My dad grew up in the Queen’s City Leatherworks, with brothers Billy, Harold, Eugene and Louis and sister Madeleine. There was a lot of music in that family. Harold had a big talent for piano from an early age. Eugene, like his father, went on to play, repair and build violins, and later became a well-respected violin maker in the Chicago area. My dad played clarinet and sax and drums and at one time played in dance bands. We had a photograph in our house of my dad playing the clarinet. It had been hand-coloured by my mom, who had a work-from-home job hand-colouring photos back in the black & white days. My mom knew I loved that photo and after I had moved out on my own she gave it to me. It still hangs in our house today. By the time I came along, my father had long given up music. Later, as an old man he talked to me about how much he loved to play the clarinet and how he had been thinking he might pick one up and start playing again. I thought about going out to buy him one, and at one point I started pricing them, but at that time his health had started to decline and when I talked to him further about it he said no he didn’t really want to play again.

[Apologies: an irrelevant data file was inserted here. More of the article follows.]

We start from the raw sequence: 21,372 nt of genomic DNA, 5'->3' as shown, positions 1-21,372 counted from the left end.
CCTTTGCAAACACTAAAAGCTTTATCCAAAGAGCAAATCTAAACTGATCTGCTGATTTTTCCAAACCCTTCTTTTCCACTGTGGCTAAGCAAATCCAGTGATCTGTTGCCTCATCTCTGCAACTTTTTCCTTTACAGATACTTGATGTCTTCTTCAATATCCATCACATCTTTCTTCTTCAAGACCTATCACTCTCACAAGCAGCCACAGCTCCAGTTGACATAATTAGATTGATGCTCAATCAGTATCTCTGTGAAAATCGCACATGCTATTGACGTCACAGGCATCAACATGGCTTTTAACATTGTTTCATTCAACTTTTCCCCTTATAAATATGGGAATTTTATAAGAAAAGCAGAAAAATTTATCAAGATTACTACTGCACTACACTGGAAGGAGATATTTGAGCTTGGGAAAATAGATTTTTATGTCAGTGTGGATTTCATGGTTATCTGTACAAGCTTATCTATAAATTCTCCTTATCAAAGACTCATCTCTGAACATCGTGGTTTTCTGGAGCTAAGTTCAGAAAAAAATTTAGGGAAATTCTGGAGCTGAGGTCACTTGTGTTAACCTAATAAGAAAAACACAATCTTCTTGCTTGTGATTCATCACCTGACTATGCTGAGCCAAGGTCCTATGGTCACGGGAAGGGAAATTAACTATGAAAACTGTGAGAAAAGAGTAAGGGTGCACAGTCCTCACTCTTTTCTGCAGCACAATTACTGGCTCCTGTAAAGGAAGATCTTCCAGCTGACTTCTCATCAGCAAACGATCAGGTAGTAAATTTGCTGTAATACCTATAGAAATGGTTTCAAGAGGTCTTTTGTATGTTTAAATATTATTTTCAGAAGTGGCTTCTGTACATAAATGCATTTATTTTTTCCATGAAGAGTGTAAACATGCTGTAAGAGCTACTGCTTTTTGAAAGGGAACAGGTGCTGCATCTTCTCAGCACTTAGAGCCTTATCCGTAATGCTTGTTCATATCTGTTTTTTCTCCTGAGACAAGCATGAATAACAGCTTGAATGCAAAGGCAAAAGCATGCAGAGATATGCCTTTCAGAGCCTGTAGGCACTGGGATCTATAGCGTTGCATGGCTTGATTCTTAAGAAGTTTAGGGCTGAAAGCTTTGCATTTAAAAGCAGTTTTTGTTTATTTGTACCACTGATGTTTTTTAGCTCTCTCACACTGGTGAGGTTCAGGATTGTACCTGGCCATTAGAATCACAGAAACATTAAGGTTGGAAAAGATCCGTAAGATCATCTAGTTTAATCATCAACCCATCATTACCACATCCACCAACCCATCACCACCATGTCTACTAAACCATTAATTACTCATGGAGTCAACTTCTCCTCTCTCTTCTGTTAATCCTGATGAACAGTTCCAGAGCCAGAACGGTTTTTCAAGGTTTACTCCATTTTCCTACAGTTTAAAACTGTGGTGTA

My dad used to tell me that Grandpa invented what he called the “one-finger glove”. I have no idea if that is true, because when it came to my father’s stories, the gap between truth and fiction was narrow and variable. I do know that he made one-finger gloves though because as a child I had a pair. They were tough, made from lined leather, and they were a combination of a glove and a mitten, with one finger and a mitt. As I recall, they were quite long. They went half-way up my arm, flaring out to go over a winter coat. I loved those one-finger gloves because they were unique and because they were made by my family.
The thread they used for the work gloves had tremendous strength. One day when I was a child, my dad bought me a kite. It was one of those bat kites but my dad had me make long tail for it. He stopped by the glove shop and brought home a huge spool of this thread. Dad used to say there’s a mile of thread on this spool, son, let’s go fly that kite. We substituted the glove-making thread in place of normal kite-string. Our goal was to fly the kite out of site. We’d be in the neighbourhood park, and if there was a good breeze we would get that kite up there until it was just a dot in the sky. Because the thread was both strong and had a small diameter, there was less drag than with kite string, and we got great height. One windy day we got this kite so far up there I could barely hold onto it. That was so much fun. I suppose the pressure on the thread finally overcame its strength because suddenly it broke and we watched the kite disappear into the sky. I rode around the neighbourhood on my bike for hours trying to find where it landed and eventually convinced myself it must be in orbit.